OTISFIELD – Voters at next week’s annual town meeting will be presented with two road improvement plans that would put the 2015-16 budget at $1.73 million or $2.14 million, depending on whether either is approved.

Residents at Thursday night’s hearing on the 2015-16 budget appeared cautious about the proposals.

The plans were developed by the Road Study Committee, after about six years of study and extensive input by Road Commissioner Richard Bean.

One calls for a five-year $1.8 million bond to reconstruct segments of Powhattan, Rayville, Bell Hill, Peaco and Gore roads over two years. The bond would require an average $360,000 annual payment for four years, but only a $13,364 payment in the first year. If approved, the municipal budget would be $1.73 million.

The other calls for spending $408,000 to rebuild Powhattan Road, which would put the budget at $2.14 million for 2015-16.

Administrative Assistant Marianne was among those questioning the financial impact of the spending.


“That’s not even including the school (assessment),” she said. “The school is going up 7 percent and we don’t even have (an assessment) from the county yet.”

The bond proposal is expected to raise property taxes about 12 percent, Selectmen Chairman Hal Ferguson said.

“That’s going to put quite a pinch on us,” one taxpayer said.

If neither proposal is approved, Road Commissioner Richard Bean Sr. will use $180,000 in the road budget to rehabilitate Powhattan Road from Forest Edwards Road to Route 121, Ferguson said. He urged voters to attend the town meeting to voice their opinion.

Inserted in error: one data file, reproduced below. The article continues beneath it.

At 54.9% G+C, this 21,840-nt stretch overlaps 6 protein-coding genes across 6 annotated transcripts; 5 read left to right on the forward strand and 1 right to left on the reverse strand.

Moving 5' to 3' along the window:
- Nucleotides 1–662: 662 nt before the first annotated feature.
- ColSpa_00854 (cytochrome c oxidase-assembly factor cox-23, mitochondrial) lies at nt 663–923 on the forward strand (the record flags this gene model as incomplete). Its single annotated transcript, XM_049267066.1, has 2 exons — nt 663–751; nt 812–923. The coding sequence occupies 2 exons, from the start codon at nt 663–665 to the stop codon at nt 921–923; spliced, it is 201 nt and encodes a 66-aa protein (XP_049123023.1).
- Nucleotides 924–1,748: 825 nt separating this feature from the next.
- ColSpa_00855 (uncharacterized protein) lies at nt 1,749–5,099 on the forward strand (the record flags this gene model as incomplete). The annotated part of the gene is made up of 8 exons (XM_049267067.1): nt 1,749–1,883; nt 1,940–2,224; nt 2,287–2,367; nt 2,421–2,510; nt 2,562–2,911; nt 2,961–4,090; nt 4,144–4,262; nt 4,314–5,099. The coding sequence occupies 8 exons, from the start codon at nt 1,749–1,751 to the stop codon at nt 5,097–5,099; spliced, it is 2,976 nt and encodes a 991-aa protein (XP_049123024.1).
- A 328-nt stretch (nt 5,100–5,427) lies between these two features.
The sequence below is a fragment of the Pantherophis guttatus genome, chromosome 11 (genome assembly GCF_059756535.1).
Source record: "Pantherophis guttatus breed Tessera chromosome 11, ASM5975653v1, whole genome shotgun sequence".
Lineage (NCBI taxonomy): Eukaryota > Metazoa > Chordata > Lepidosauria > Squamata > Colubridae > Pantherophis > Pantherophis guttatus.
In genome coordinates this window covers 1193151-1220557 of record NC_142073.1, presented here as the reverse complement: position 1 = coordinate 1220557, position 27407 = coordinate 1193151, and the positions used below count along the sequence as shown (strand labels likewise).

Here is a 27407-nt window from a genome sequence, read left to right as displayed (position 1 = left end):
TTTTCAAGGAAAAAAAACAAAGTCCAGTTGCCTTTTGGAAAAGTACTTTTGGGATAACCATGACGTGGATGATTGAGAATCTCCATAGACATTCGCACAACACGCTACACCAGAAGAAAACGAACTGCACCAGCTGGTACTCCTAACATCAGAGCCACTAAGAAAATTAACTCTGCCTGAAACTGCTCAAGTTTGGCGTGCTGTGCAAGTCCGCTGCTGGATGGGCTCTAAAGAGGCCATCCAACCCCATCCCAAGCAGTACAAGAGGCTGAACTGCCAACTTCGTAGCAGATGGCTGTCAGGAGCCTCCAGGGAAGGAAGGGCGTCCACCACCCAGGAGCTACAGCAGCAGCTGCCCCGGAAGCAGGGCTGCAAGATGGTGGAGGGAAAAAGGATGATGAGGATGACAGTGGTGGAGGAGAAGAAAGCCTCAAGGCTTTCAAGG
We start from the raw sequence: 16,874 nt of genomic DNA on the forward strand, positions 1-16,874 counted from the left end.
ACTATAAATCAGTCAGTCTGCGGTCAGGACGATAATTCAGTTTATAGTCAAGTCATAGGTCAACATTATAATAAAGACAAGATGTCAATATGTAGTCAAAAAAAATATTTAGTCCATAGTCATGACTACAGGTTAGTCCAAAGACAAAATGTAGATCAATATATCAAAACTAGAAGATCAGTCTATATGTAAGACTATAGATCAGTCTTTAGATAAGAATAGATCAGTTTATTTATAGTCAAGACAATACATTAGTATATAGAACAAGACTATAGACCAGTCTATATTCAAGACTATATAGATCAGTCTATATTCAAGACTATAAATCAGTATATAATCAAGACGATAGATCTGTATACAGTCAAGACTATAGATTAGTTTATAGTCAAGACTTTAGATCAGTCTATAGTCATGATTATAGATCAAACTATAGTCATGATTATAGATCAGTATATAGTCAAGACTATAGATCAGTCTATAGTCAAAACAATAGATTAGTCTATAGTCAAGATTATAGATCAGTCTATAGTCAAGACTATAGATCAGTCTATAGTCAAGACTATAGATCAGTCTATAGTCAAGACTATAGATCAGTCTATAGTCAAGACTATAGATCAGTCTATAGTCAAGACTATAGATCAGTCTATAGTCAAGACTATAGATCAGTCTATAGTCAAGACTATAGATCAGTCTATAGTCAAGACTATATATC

Also fueling the proposed increase in the budget is a $34,000 request for design work to repair the Pleasant Lake Dam in Casco. The dam is owned by Casco and Otisfield and controls the level of water in the 4-mile-long lake, which lies in both towns. The dam beside Route 121 was built in 1850 and repaired in 1980 and 1992.  

Casco and Otisfield selectmen received a report from the Maine Emergency Management Agency last year that said there is significant leakage and structural deterioration at the dam. The dam is losing as much as 1,000 gallons of water per minute in a minimum of three places but is in no immediate danger of breaching, according to local officials.


Town boards, along with Peter Barber, president of the Pleasant Lake Association, and others have been meeting since September 2014 to discuss how to resolve the problem.

Both towns will face significant fines from the Department of Environmental Protection if the dam fails.

Officials told residents at the budget hearing that taxpayers will get some temporary financial relief because of a delay in the Cobb Hill Road improvement project. Ferguson said the engineer was not able to get all the information necessary to push forward with funding this year.

In other budget news, Budget Committee Chairman Joanie Jacobs said the budget includes an average 3.8 percent pay increase for Bean Sr. and town office workers.

The committee decided to double the Contingency Fund this year from $5,000 to $10,000 in an attempt to build up the funds. 

Jacobs said there have been increases in some budget requests. Employee benefits increased from $179,848 to $183,168 and public safety and cemeteries also increased from $148,337 to $151,382.

The public works budget is down from $655,000 to $645,000 while other departments remained essentially the same except for a $5,000 increase in the capital improvement budget.

The annual town meeting gets underway at 9 a.m. Saturday, June 27, at the Community Hall on Route 121.


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